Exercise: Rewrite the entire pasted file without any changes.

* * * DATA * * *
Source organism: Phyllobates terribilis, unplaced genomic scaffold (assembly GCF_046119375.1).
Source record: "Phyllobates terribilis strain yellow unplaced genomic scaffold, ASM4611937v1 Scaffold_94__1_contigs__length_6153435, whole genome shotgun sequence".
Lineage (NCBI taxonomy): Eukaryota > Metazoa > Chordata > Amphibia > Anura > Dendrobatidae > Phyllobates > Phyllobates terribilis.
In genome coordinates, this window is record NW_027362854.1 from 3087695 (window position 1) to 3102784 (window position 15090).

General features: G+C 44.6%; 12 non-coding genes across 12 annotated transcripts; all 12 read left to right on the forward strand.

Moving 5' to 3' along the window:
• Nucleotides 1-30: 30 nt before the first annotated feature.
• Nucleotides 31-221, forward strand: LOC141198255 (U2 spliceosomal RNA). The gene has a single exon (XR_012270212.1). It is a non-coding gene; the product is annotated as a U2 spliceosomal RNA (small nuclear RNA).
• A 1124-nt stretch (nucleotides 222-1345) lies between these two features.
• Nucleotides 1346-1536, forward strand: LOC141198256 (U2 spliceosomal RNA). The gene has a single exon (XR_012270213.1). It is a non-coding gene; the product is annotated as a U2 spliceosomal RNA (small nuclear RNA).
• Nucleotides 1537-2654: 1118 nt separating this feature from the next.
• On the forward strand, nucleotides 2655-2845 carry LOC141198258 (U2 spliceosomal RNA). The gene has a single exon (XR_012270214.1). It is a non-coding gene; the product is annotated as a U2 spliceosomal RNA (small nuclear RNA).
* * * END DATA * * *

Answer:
Source organism: Phyllobates terribilis, unplaced genomic scaffold (assembly GCF_046119375.1).
Source record: "Phyllobates terribilis strain yellow unplaced genomic scaffold, ASM4611937v1 Scaffold_94__1_contigs__length_6153435, whole genome shotgun sequence".
Lineage (NCBI taxonomy): Eukaryota > Metazoa > Chordata > Amphibia > Anura > Dendrobatidae > Phyllobates > Phyllobates terribilis.
In genome coordinates, this window is record NW_027362854.1 from 3087695 (window position 1) to 3102784 (window position 15090).

General features: G+C 44.6%; 12 non-coding genes across 12 annotated transcripts; all 12 read left to right on the forward strand.

Moving 5' to 3' along the window:
• Nucleotides 1-30: 30 nt before the first annotated feature.
• Nucleotides 31-221, forward strand: LOC141198255 (U2 spliceosomal RNA). The gene has a single exon (XR_012270212.1). It is a non-coding gene; the product is annotated as a U2 spliceosomal RNA (small nuclear RNA).
• A 1124-nt stretch (nucleotides 222-1345) lies between these two features.
• Nucleotides 1346-1536, forward strand: LOC141198256 (U2 spliceosomal RNA). The gene has a single exon (XR_012270213.1). It is a non-coding gene; the product is annotated as a U2 spliceosomal RNA (small nuclear RNA).
• Nucleotides 1537-2654: 1118 nt separating this feature from the next.
• On the forward strand, nucleotides 2655-2845 carry LOC141198258 (U2 spliceosomal RNA). The gene has a single exon (XR_012270214.1). It is a non-coding gene; the product is annotated as a U2 spliceosomal RNA (small nuclear RNA).